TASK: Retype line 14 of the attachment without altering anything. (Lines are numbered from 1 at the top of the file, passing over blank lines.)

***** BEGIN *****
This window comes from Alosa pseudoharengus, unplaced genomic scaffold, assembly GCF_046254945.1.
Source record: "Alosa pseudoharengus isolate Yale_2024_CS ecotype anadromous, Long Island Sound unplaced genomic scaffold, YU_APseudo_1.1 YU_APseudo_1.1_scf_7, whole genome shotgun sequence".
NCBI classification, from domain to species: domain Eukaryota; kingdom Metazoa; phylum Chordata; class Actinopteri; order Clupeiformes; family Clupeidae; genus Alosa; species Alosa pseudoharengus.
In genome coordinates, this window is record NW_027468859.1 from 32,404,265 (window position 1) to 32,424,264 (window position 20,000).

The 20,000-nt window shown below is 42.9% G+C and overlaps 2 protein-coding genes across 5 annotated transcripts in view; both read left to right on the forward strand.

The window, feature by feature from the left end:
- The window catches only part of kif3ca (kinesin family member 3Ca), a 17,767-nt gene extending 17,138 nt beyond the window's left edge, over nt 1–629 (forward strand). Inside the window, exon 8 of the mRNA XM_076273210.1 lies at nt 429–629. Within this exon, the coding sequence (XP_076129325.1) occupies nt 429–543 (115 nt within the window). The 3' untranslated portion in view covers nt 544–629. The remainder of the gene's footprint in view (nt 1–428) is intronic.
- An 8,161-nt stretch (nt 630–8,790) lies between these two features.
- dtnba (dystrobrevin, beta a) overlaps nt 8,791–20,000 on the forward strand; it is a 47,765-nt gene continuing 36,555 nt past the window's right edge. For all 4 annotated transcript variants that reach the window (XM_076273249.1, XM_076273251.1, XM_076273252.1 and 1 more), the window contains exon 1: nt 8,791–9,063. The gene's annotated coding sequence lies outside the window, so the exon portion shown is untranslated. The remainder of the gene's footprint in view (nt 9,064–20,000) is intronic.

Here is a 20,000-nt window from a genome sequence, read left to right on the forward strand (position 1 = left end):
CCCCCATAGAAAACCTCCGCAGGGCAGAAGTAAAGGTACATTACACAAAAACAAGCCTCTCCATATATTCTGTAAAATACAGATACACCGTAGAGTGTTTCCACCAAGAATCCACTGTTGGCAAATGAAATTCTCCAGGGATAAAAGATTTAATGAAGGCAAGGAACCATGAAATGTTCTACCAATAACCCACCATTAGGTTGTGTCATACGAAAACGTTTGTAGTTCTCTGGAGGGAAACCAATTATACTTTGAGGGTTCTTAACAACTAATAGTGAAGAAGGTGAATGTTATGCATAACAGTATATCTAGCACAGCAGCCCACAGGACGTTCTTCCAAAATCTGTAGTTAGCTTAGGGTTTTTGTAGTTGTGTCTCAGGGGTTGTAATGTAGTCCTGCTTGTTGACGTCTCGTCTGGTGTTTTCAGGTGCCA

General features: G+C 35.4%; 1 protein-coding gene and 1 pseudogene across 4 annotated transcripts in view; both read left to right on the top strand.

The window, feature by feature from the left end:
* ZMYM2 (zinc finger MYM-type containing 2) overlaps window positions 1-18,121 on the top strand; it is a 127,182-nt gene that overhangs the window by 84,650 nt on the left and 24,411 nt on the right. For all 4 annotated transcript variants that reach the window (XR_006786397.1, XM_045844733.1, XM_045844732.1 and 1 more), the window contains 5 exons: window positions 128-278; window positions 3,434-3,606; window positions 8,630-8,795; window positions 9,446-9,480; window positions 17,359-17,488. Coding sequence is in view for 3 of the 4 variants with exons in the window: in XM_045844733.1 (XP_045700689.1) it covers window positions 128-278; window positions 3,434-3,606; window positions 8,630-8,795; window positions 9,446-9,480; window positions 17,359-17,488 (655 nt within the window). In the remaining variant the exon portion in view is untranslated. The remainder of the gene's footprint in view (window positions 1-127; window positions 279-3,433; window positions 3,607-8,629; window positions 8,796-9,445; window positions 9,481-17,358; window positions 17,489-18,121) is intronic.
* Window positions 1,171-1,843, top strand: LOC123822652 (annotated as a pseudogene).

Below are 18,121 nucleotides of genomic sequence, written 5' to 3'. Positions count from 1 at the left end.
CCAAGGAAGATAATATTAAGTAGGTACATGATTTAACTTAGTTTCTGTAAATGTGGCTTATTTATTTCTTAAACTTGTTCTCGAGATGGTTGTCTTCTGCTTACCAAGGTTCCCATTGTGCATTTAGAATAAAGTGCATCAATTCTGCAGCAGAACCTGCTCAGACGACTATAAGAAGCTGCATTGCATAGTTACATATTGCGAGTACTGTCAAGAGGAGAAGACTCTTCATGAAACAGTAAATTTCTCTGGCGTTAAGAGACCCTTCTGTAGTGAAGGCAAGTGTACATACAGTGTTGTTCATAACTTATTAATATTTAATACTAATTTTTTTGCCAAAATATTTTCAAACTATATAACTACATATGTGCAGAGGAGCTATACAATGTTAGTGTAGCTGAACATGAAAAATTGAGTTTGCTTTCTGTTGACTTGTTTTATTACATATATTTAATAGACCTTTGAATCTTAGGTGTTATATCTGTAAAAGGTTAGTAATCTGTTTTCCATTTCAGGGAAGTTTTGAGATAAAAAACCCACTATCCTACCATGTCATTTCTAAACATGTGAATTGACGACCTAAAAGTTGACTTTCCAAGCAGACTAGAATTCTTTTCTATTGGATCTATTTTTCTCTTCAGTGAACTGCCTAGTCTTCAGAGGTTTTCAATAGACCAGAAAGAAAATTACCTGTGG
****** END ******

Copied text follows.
* ZMYM2 (zinc finger MYM-type containing 2) overlaps window positions 1-18,121 on the top strand; it is a 127,182-nt gene that overhangs the window by 84,650 nt on the left and 24,411 nt on the right. For all 4 annotated transcript variants that reach the window (XR_006786397.1, XM_045844733.1, XM_045844732.1 and 1 more), the window contains 5 exons: window positions 128-278; window positions 3,434-3,606; window positions 8,630-8,795; window positions 9,446-9,480; window positions 17,359-17,488. Coding sequence is in view for 3 of the 4 variants with exons in the window: in XM_045844733.1 (XP_045700689.1) it covers window positions 128-278; window positions 3,434-3,606; window positions 8,630-8,795; window positions 9,446-9,480; window positions 17,359-17,488 (655 nt within the window). In the remaining variant the exon portion in view is untranslated. The remainder of the gene's footprint in view (window positions 1-127; window positions 279-3,433; window positions 3,607-8,629; window positions 8,796-9,445; window positions 9,481-17,358; window positions 17,489-18,121) is intronic.